Authors: Julie Anne Long
ritt burst out her front door, stag-leaped her sagging front step, scattered three deer and that blue jay whose hobby was harassing her cat, and finished yanking her blue camisole down over her head before she hit the ground.
“Don’t eat my roses!” she implored the deer over her shoulder. In vain, probably.
She was going to have to run to make it to work on time, and the merciful morning cool was already beginning to give way to merciless summer heat.
A half mile down the dirt road Roy and Willa Boyd’s dog Jet exploded off his porch to chase her,
and out of his head with excitement, but then he felt that way about nearly every moving creature. He was the love child of a basset hound and a standard poodle and frankly looked more like a caterpillar than a dog. Britt slowed down a little just to give him hope that he might one day catch up to her on his four-inch legs and bite an ankle. Because everyone needed hope.
He gave up after about a hundred yards, satisfied he’d acquitted himself well in defense of his porch.
Which was her cue to pause and catch her breath.
She tilted her head back and rested her hands on her hips as she gulped in air. A red-tailed hawk was circling lazily above in the empty, dazzling blue sky, looking for breakfast.
Behind her the hills rose up and up in a glorious tangle of every kind of green: pines, redwoods, oaks, manzanita, Indian paintbrush. Off to the east, scattered along the canyon’s edge and overlooking the Hellcat River, the windows of the rustic palaces belonging to tech billionaires and other people who had money up the wazoo glinted like diamonds in the rising morning sun.
She got moving again.
A few feet later the tamped dirt road turned into pavement and became the main road into town.
She jogged down the gently winding main street, past long rows of Victorian storefronts faded to muted butter mint shades by weather, time, and dust. She held her hand up to her face like a horse blinder when she passed Kayla Benoit’s boutique so she wouldn’t have to see that white dress in the window. Kayla was opening up and thought she was waving, so she waved gaily back.
The Misty Cat Cavern looked like a saloon because it had always been a saloon, and its placement at the end of Main Street was strategic, or so legend had it: inebriated miners who stumbled (or were thrown) out the door only had a short distance to roll right back down to the main gold mining camp. Some of its long, lurid history lingered in the décor and the alleged ghost of a prostitute named Nimble Nellie, shot by a jealous miner. She was the
Hellcat, or so it was said. Britt was grateful she hadn’t yet met Nellie. She certainly sympathized with her, though.
She swung around back and jabbed her key into the lock in the back door, and wove her way through the kitchen into the main restaurant.
A row of windows set high in the wall showed the tops of pines and fragments of blue sky. A kindly, dusty, golden, tree-filtered light poured through them early in the morning, but by late afternoon the summer sun was as brutal as an X-ray. A collective howl of torment rose in the Cavern if anyone dared crack the blinds then.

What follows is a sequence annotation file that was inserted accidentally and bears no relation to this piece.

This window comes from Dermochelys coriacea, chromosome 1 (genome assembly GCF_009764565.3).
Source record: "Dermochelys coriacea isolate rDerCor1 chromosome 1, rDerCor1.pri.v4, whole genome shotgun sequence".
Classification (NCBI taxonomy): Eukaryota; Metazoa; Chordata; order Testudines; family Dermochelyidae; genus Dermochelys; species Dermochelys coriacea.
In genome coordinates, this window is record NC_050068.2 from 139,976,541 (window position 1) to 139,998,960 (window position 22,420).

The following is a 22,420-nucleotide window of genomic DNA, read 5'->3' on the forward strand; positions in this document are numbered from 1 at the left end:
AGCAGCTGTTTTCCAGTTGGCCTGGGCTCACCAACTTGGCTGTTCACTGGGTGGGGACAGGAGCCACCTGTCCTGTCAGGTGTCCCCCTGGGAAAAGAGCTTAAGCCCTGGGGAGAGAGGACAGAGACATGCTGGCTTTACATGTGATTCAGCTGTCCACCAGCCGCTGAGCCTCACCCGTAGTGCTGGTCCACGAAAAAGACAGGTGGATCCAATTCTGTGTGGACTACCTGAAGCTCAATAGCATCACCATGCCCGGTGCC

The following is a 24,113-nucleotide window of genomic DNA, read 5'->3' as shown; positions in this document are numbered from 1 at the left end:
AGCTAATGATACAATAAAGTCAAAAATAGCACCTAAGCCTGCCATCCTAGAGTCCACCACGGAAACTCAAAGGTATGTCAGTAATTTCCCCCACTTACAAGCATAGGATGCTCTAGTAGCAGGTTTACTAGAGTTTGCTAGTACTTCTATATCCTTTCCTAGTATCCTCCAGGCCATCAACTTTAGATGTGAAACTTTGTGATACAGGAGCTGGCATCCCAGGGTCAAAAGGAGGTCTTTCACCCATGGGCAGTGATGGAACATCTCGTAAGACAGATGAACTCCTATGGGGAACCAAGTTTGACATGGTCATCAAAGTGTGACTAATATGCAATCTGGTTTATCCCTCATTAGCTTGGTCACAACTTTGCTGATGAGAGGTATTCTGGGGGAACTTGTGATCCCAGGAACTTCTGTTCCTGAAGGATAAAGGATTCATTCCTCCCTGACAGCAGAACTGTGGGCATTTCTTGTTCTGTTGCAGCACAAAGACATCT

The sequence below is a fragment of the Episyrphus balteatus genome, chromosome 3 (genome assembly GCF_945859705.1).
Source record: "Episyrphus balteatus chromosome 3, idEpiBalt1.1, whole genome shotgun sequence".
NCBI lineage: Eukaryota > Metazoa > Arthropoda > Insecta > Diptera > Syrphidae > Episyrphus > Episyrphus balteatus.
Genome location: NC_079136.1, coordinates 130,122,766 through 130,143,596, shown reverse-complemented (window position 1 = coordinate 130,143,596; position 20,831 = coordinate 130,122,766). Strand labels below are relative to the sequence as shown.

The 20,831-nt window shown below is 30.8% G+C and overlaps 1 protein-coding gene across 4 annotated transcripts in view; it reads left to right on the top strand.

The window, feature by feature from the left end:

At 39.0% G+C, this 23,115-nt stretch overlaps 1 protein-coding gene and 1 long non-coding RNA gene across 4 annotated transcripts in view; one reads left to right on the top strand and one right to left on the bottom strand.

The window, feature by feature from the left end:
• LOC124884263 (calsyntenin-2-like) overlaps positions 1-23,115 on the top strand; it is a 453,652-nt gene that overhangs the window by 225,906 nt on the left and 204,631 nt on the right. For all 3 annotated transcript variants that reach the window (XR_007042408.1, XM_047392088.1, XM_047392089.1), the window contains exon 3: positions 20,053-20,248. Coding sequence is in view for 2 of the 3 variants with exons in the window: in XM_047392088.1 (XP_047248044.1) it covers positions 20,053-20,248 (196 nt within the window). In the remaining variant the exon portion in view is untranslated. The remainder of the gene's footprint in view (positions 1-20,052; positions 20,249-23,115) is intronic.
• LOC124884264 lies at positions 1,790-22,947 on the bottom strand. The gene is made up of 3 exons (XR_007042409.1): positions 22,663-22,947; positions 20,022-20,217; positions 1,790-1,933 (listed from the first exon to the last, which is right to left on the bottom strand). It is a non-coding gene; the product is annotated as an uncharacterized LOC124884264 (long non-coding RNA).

The spinning blades of the ceiling fan casually slaughtered flies, which plummeted to the floor and tables below to be swept up or wiped away by bar rags, to be replaced by intrepid new flies slipping in the door with customers. It was the circle of life in the Misty Cat Cavern. Britt pulled all the chairs down and grabbed a soapy rag and pushed a few little carcasses off tables, then grabbed a broom to do a quick sweep, called “Hey Giorgio!” when she heard rustling in the back room, and got a grunt in reply.
Giorgio was dragging the cover off the pool table and plugging in Glenn’s prized vintage beer signs, which lent a luridly cheery glow to the murk. When the sheriff was in for lunch Giorgio surreptitiously disconnected the old Hamm’s sign, a signal to put the kibosh on any obvious betting. Britt was positive the sheriff wasn’t that unobservant. He probably just picked his battles. There were plenty to choose from in Hellcat Canyon.
Giorgio hailed from way up in the hills in the Coyote Creek settlement, which is where any trouble seemed to originate, and he was small and wiry and dark, as if he’d been grown in the shade and in secret. His mother had named him for perfume she’d shoplifted from a Walgreens back in the eighties. She was in jail, along with nearly his entire family for crimes ranging from petty to grand, and everyone had decided that only sheer contrariness had kept Giorgio out of it. He possessed a certain charisma, if you liked your men saturnine and taciturn (two of Britt’s favorite words, because they sounded exactly like what they were, and two words Giorgio had never uttered in his life). But he was a veritable savant with the grill.
“It’s gonna be a hot one,” she called, mostly for the pleasure of hearing her voice echo in the place, because she knew Giorgio wouldn’t honor such obviousness with even a grunt. The acoustics were close to magical, thanks to some alchemy involving the height of the ceiling and the aged redwood floors and walls, and it was the reason touring college bands occasionally detoured here as they made their way through to big California cities or up to Oregon or Nevada. The tiny stage was tucked all the way in the back and flanked the single restroom. There was a small round window up high in the bathroom door, and if a drummer was tall enough, they could gaily wave to anyone sitting on the toilet. Fortunately most drummers never figured this out.